Scouting Report: Auburn
No, Vanderbilt doesn't need to play its best game on Saturday afternoon when the 2012 SEC season begins against Auburn. However, a team whose level of focus has wildly fluctuated over the past month and a half has no business looking past anyone on the conference slate. Vanderbilt, which did not look particularly impressive this past Monday against Miami University after whacking Marquette a week ago, has to get to a point where it can deliver high-level performances on a consistent basis. The Jekyll-and-Hyde identity cultivated by this program over the past few years is precisely why VU has been bounced in the first round of the NCAAs. Teams can't flip the switch at certain times; they need to be fundamentally sound, rugged in nature, and mentally armored throughout the course of an SEC season. This team has given away bad losses at home in each of the past few SEC campaigns. Arkansas and South Carolina could tell you all about it. Therefore, even though Auburn sets a low standard, there should be no cause for complacency in the VU camp, because Vanderbilt's basketball history shows that complacency is a foremost demon for the Dores. This SEC season – given the relative paucity of achievements in the non-conference slate (Marquette being the only poker chip for the selection committee) – has to become a season in which VU gives away no bad losses and is still able to win twice against Kentucky and Florida, pick any combination. A dedication to excellence has to be reaffirmed this Saturday against a lower-tier SEC West foe.
The Tigers are not about to thrive in the 2012 SEC season, but the good news for coach Tony Barbee is that his team is better than it was a season ago, when Auburn and LSU lived in the SEC cellar. Auburn actually has a couple of decent wins to its credit this season. The Tigers whipped a not-that-bad South Florida squad in December – yes, the same South Florida team that just won by 17 points at Villanova earlier this week – and they also won a road game in a tournament setting, topping Hawaii at the Diamond Head Classic just before Christmas. Hawaii then beat Xavier and Clemson in that same tournament on its home court, so Auburn really achieved something when it edged the Warriors by three points in Honolulu.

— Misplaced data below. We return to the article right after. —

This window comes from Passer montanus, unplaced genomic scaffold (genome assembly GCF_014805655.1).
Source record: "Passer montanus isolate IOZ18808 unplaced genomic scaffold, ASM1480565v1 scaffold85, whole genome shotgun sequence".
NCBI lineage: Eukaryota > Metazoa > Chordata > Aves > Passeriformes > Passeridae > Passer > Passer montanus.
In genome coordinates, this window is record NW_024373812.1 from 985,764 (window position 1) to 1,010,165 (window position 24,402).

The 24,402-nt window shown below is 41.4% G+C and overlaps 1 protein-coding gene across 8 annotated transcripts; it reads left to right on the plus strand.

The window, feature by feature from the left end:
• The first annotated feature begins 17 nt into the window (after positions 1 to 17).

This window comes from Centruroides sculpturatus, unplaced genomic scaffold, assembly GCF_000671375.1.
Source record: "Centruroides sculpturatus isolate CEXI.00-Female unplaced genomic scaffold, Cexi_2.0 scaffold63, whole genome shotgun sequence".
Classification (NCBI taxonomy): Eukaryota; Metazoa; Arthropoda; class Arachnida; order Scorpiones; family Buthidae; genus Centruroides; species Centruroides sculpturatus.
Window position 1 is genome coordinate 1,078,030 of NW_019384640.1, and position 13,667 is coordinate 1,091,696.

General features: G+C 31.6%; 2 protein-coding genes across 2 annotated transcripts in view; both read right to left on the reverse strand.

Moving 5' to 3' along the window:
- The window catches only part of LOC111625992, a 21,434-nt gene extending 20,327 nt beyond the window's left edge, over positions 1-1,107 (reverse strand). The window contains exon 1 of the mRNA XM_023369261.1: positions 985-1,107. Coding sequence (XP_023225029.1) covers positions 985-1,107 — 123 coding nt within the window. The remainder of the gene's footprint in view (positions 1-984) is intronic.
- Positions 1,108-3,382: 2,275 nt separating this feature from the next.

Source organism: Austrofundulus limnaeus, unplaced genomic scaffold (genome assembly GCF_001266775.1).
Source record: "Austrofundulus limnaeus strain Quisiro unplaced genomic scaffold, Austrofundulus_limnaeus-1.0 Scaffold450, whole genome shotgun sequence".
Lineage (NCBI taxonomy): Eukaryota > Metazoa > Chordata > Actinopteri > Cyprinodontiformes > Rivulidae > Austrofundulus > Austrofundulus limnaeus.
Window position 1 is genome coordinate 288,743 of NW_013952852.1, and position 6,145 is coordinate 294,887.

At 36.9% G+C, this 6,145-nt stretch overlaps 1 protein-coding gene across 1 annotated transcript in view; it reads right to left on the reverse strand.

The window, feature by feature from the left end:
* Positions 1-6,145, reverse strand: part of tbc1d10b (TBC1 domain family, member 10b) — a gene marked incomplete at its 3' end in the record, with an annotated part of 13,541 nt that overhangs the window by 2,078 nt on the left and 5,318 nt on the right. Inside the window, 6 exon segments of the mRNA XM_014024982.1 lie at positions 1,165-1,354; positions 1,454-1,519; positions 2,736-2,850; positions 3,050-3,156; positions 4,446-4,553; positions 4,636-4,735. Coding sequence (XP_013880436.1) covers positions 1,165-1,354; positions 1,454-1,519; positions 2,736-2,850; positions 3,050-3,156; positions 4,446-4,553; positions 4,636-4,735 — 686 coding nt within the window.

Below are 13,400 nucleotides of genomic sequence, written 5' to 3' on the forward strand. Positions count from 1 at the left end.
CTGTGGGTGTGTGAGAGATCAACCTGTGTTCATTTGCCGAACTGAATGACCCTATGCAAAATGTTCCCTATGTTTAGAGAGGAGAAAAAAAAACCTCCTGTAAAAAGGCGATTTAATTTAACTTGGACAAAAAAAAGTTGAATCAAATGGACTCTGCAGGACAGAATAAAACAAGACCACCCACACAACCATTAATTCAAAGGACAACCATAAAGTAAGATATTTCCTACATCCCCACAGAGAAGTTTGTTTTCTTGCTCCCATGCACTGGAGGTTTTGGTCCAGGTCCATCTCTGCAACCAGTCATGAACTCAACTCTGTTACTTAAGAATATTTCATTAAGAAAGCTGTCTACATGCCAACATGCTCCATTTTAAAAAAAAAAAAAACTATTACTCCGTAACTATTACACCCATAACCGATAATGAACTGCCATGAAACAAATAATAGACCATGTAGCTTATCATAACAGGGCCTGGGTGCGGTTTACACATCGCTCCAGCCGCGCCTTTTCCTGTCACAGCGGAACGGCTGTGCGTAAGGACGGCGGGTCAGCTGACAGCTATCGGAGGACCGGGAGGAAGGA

Good wins aside, Auburn's overall level of quality is still relatively low. The Tigers possess a measure of length on their roster – a lot of rangy perimeter players with considerable wingspan – but they're not supremely polished or skilled at the offensive end of the floor. In those two aforementioned victories over South Florida and Hawaii, Auburn averaged under 60 points per game. This is a team that will beat appreciably talented opponents only by defending at a very high level and creating a rock fight with stacks of missed shots and loads of ugly, grind-it-out possessions. It's really rather simple, then: Vanderbilt and Auburn are polar opposites. A game based on smooth, precise offensive execution will favor the Dores to the –nth degree; Auburn needs to make this game as ugly as humanly possible.
Center – Rob Chubb – Junior, 6-10, 242; 2011-12: 10.3 ppg, 4.3 rpg
Chubb is best described as a serviceable center. He's not hugely powerful, but he fills the middle with more size and bulk than anyone else on Auburn's roster. He is a limited big man, though, in that he has earned just 30 free throws in a month and a half. That statistic tells you that Chubb is not light on his feet; he doesn't possess the low-post moves or the instinctual quickness that are needed to outmaneuver defenders and get the body leverage needed to accumulate a low of foul shots.
Forward– Kenny Gabriel – Senior, 6-8, 209; 2011-12: 12.6 ppg, 8.1 rpg, 3.1 blocked shots per game
This is the player who stirs the drink for the Tigers. Gabriel is not quite a five-point player – he needs to become a better pure shooter in order for that to be the case – but he does everything else extremely well to lead the charge for Auburn. Gabriel's passing is solid, but his three biggest tools are his defense, his rebounding, and his ability to score near the basket. It's quite impressive to behold for a player with his comparatively modest size: Usually, one would think that you need to be a tall tree – with long limbs – to average three blocked shots per game, but Gabriel does so at 6-8, a terrific accomplishment. The fact that he's able to provide that level of help defense and still snag eight boards per game speaks to his basketball IQ and his energy on the court. Moreover, Gabriel's one-two combo of blocks and rebounds doesn't prevent him from being Auburn's best scorer. If Barbee had more players like Gabriel (and also Frankie Sullivan; see below…), Auburn basketball would have a chance to make a name for itself once again.
Guard – Noel Johnson – Sophomore, 6-6, 200 2011-12: 1.6 ppg, 3.4 rpg, only 5 games played this season